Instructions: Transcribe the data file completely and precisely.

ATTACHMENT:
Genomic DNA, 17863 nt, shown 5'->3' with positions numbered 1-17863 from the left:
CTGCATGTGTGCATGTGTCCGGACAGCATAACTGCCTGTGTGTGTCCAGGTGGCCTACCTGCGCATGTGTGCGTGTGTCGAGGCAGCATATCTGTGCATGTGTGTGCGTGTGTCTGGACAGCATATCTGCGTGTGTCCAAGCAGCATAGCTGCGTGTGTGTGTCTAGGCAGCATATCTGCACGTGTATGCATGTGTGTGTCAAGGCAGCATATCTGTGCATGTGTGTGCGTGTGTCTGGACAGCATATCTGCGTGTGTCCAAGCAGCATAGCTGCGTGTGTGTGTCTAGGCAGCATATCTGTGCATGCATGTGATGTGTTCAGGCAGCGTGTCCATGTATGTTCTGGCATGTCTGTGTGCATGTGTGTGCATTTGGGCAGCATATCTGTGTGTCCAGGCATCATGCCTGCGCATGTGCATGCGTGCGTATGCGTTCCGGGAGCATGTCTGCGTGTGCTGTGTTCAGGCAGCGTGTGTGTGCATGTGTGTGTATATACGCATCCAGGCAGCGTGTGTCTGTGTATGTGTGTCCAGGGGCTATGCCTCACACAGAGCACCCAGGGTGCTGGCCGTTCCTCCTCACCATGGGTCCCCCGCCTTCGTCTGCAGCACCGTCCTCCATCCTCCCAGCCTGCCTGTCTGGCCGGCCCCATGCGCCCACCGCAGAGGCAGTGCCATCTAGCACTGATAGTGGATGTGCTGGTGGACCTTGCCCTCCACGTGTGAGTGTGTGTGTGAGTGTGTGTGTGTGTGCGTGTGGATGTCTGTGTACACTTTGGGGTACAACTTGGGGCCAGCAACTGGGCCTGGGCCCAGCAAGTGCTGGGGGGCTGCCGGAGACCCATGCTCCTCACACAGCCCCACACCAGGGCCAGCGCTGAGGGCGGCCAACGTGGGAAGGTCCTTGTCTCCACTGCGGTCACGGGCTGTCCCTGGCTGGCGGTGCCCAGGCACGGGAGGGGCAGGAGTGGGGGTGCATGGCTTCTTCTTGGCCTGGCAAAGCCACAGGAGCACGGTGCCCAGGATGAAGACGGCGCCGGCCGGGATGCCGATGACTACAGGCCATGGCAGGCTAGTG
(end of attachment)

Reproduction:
Genomic DNA, 17863 nt, shown 5'->3' with positions numbered 1-17863 from the left:
CTGCATGTGTGCATGTGTCCGGACAGCATAACTGCCTGTGTGTGTCCAGGTGGCCTACCTGCGCATGTGTGCGTGTGTCGAGGCAGCATATCTGTGCATGTGTGTGCGTGTGTCTGGACAGCATATCTGCGTGTGTCCAAGCAGCATAGCTGCGTGTGTGTGTCTAGGCAGCATATCTGCACGTGTATGCATGTGTGTGTCAAGGCAGCATATCTGTGCATGTGTGTGCGTGTGTCTGGACAGCATATCTGCGTGTGTCCAAGCAGCATAGCTGCGTGTGTGTGTCTAGGCAGCATATCTGTGCATGCATGTGATGTGTTCAGGCAGCGTGTCCATGTATGTTCTGGCATGTCTGTGTGCATGTGTGTGCATTTGGGCAGCATATCTGTGTGTCCAGGCATCATGCCTGCGCATGTGCATGCGTGCGTATGCGTTCCGGGAGCATGTCTGCGTGTGCTGTGTTCAGGCAGCGTGTGTGTGCATGTGTGTGTATATACGCATCCAGGCAGCGTGTGTCTGTGTATGTGTGTCCAGGGGCTATGCCTCACACAGAGCACCCAGGGTGCTGGCCGTTCCTCCTCACCATGGGTCCCCCGCCTTCGTCTGCAGCACCGTCCTCCATCCTCCCAGCCTGCCTGTCTGGCCGGCCCCATGCGCCCACCGCAGAGGCAGTGCCATCTAGCACTGATAGTGGATGTGCTGGTGGACCTTGCCCTCCACGTGTGAGTGTGTGTGTGAGTGTGTGTGTGTGTGCGTGTGGATGTCTGTGTACACTTTGGGGTACAACTTGGGGCCAGCAACTGGGCCTGGGCCCAGCAAGTGCTGGGGGGCTGCCGGAGACCCATGCTCCTCACACAGCCCCACACCAGGGCCAGCGCTGAGGGCGGCCAACGTGGGAAGGTCCTTGTCTCCACTGCGGTCACGGGCTGTCCCTGGCTGGCGGTGCCCAGGCACGGGAGGGGCAGGAGTGGGGGTGCATGGCTTCTTCTTGGCCTGGCAAAGCCACAGGAGCACGGTGCCCAGGATGAAGACGGCGCCGGCCGGGATGCCGATGACTACAGGCCATGGCAGGCTAGTG